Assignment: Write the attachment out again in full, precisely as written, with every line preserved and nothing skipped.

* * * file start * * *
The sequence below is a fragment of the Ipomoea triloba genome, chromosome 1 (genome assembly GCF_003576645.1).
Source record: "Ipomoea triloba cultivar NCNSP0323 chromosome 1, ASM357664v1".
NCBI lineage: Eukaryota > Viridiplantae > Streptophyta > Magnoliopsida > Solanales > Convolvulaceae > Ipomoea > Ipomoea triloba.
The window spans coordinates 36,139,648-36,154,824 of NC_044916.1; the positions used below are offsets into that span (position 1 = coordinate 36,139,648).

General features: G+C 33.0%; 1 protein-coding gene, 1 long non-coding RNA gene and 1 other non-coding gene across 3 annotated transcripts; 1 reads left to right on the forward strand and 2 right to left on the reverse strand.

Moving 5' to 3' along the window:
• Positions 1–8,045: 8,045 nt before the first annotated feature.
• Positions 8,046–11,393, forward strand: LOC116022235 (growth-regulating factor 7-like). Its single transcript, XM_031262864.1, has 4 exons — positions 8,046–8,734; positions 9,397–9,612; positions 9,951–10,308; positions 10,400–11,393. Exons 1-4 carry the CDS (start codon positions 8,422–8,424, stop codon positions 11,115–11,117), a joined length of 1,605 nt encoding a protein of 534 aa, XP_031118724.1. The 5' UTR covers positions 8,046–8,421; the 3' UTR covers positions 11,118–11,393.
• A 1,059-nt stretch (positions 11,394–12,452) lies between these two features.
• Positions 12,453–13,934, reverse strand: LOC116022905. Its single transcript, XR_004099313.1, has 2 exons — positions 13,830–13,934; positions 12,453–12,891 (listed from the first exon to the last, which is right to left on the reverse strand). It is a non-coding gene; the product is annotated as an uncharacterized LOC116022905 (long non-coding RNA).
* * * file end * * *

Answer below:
The sequence below is a fragment of the Ipomoea triloba genome, chromosome 1 (genome assembly GCF_003576645.1).
Source record: "Ipomoea triloba cultivar NCNSP0323 chromosome 1, ASM357664v1".
NCBI lineage: Eukaryota > Viridiplantae > Streptophyta > Magnoliopsida > Solanales > Convolvulaceae > Ipomoea > Ipomoea triloba.
The window spans coordinates 36,139,648-36,154,824 of NC_044916.1; the positions used below are offsets into that span (position 1 = coordinate 36,139,648).

General features: G+C 33.0%; 1 protein-coding gene, 1 long non-coding RNA gene and 1 other non-coding gene across 3 annotated transcripts; 1 reads left to right on the forward strand and 2 right to left on the reverse strand.

Moving 5' to 3' along the window:
• Positions 1–8,045: 8,045 nt before the first annotated feature.
• Positions 8,046–11,393, forward strand: LOC116022235 (growth-regulating factor 7-like). Its single transcript, XM_031262864.1, has 4 exons — positions 8,046–8,734; positions 9,397–9,612; positions 9,951–10,308; positions 10,400–11,393. Exons 1-4 carry the CDS (start codon positions 8,422–8,424, stop codon positions 11,115–11,117), a joined length of 1,605 nt encoding a protein of 534 aa, XP_031118724.1. The 5' UTR covers positions 8,046–8,421; the 3' UTR covers positions 11,118–11,393.
• A 1,059-nt stretch (positions 11,394–12,452) lies between these two features.
• Positions 12,453–13,934, reverse strand: LOC116022905. Its single transcript, XR_004099313.1, has 2 exons — positions 13,830–13,934; positions 12,453–12,891 (listed from the first exon to the last, which is right to left on the reverse strand). It is a non-coding gene; the product is annotated as an uncharacterized LOC116022905 (long non-coding RNA).